We are pleased to announce the appointment of three exciting artists for our new project Take Part Queen’s Park!
Residents of all ages will be invited to collaborate with the artists on a series of artworks that explore culture and cultural capital in today’s diverse society.
Through active investigation and collaboration, this commission explores how artists and communities can co-create together to develop meaningful and resonant artworks that speak of place, connection, and community.
To deliver the first phase of the project, the artists will work with community groups, schools and residents to explore creativity and test models of participation, culminating in the production of a new artwork that will form part of the Take Part Queen’s Park project’s final public event.
Throughout the first year, the artists will manage two commissions. The first – run by Caroline Wendling – is to develop a new artwork co-created with members of the Queen’s Park community responding to the theme “Community Blueprint: exploring what makes a community successful”.
Caroline, who’s artistic practice explores ideas of place and belonging, will invite the public to explore what contemporary culture is in Queen’s Park. She says of the appointment: “I am interested in finding ways to communicate, to listening to people’s stories, to creating a relation of trust for the discovery and celebration of people’s creativity. I am also looking forward to questioning and discovering with the community what cultural capital is in Britain today.”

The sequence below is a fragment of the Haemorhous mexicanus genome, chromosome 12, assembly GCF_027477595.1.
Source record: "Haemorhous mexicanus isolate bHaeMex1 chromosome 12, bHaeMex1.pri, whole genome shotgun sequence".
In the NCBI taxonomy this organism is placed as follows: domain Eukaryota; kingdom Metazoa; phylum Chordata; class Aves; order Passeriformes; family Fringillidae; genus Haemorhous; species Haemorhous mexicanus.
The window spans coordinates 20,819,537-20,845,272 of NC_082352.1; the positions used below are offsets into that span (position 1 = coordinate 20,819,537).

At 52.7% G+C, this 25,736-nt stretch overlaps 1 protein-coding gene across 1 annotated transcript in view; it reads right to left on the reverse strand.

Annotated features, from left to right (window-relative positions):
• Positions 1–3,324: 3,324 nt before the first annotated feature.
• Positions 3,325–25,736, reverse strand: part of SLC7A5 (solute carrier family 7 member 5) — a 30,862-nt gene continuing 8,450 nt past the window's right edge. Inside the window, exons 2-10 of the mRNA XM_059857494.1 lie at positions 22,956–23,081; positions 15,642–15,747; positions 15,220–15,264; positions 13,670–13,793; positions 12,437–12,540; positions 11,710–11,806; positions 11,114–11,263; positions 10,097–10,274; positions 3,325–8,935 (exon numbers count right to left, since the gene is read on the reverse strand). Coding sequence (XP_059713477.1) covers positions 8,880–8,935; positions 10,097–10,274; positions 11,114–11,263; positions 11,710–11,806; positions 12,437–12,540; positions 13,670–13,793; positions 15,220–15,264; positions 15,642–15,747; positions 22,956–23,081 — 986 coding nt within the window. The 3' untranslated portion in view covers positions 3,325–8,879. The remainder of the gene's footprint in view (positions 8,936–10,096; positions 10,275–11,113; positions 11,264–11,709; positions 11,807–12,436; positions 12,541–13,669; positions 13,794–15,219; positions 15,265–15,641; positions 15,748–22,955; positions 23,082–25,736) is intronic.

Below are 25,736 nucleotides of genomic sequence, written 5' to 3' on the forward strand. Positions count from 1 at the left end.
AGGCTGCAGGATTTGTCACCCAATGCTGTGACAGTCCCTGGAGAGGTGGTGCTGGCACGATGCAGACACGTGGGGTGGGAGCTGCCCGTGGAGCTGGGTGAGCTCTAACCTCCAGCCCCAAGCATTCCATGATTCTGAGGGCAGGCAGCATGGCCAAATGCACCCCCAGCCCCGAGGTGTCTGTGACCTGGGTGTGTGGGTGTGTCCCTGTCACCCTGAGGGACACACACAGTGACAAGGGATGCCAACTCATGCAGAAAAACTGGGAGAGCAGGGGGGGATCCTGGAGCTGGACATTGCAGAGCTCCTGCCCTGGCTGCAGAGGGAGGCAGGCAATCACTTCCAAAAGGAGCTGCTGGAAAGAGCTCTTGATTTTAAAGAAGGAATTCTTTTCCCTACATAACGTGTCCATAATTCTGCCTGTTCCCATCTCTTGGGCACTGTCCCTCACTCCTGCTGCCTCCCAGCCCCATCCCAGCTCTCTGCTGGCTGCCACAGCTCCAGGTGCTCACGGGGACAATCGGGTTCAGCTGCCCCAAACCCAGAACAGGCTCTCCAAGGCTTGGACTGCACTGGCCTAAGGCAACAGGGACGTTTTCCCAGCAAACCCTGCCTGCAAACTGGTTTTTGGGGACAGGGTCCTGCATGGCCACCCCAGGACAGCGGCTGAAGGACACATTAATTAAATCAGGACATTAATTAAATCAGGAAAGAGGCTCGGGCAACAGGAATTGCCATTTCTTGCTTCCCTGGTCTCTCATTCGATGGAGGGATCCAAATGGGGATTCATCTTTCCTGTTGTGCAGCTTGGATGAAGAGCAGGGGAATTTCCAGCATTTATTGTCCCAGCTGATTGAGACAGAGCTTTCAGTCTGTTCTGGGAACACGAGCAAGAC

Caroline’s workshops will include the use of walks as a format to meet and talk, as well as inviting participants to bring in and explore their own significant objects as a start to a conversation about identity and place.
The second commission – with lead artists Andy Holden and Mira Calix – will see a process of recording and collecting the sounds of Queen’s Park to develop an archive of sound for a ‘sonic landscape of the area.’
Working together to create the audio landscape, Andy and Mira will work with local residents to record sounds that capture aural moments in time and place. A series of workshops will be held, initially, to encourage the community to listen to their environment and consider such themes as: ‘sound does not obey borders’. And work together to consider how can we use this medium of sound to join communities that might not otherwise come into contact?
The project will launch with the first of the workshops taking place on the 3rd March at Queen’s Park Community Centre.